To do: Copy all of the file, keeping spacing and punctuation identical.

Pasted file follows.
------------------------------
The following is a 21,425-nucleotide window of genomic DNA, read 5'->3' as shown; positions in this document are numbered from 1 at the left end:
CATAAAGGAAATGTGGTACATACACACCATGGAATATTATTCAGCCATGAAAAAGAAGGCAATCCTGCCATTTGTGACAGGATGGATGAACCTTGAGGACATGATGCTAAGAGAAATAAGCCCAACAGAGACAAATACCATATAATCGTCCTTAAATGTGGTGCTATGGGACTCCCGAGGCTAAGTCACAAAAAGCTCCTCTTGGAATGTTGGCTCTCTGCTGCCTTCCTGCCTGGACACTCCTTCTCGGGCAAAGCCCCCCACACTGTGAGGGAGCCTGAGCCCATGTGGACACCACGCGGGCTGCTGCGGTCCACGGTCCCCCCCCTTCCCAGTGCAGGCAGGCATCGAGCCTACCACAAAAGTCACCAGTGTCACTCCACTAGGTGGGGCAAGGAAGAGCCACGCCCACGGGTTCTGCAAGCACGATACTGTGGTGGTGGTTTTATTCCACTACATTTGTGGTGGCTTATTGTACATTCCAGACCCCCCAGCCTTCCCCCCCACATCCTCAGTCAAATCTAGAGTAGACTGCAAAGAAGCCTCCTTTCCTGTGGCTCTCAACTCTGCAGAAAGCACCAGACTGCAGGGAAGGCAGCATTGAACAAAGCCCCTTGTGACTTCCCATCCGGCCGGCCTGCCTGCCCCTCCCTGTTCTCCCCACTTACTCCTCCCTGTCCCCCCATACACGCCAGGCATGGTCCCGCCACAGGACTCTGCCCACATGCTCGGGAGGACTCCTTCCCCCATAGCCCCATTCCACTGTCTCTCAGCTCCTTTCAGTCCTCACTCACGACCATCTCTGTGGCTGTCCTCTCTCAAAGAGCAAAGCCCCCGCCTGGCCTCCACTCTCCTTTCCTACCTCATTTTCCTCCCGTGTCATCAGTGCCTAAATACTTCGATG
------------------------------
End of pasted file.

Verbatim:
The following is a 21,425-nucleotide window of genomic DNA, read 5'->3' as shown; positions in this document are numbered from 1 at the left end:
CATAAAGGAAATGTGGTACATACACACCATGGAATATTATTCAGCCATGAAAAAGAAGGCAATCCTGCCATTTGTGACAGGATGGATGAACCTTGAGGACATGATGCTAAGAGAAATAAGCCCAACAGAGACAAATACCATATAATCGTCCTTAAATGTGGTGCTATGGGACTCCCGAGGCTAAGTCACAAAAAGCTCCTCTTGGAATGTTGGCTCTCTGCTGCCTTCCTGCCTGGACACTCCTTCTCGGGCAAAGCCCCCCACACTGTGAGGGAGCCTGAGCCCATGTGGACACCACGCGGGCTGCTGCGGTCCACGGTCCCCCCCCTTCCCAGTGCAGGCAGGCATCGAGCCTACCACAAAAGTCACCAGTGTCACTCCACTAGGTGGGGCAAGGAAGAGCCACGCCCACGGGTTCTGCAAGCACGATACTGTGGTGGTGGTTTTATTCCACTACATTTGTGGTGGCTTATTGTACATTCCAGACCCCCCAGCCTTCCCCCCCACATCCTCAGTCAAATCTAGAGTAGACTGCAAAGAAGCCTCCTTTCCTGTGGCTCTCAACTCTGCAGAAAGCACCAGACTGCAGGGAAGGCAGCATTGAACAAAGCCCCTTGTGACTTCCCATCCGGCCGGCCTGCCTGCCCCTCCCTGTTCTCCCCACTTACTCCTCCCTGTCCCCCCATACACGCCAGGCATGGTCCCGCCACAGGACTCTGCCCACATGCTCGGGAGGACTCCTTCCCCCATAGCCCCATTCCACTGTCTCTCAGCTCCTTTCAGTCCTCACTCACGACCATCTCTGTGGCTGTCCTCTCTCAAAGAGCAAAGCCCCCGCCTGGCCTCCACTCTCCTTTCCTACCTCATTTTCCTCCCGTGTCATCAGTGCCTAAATACTTCGATG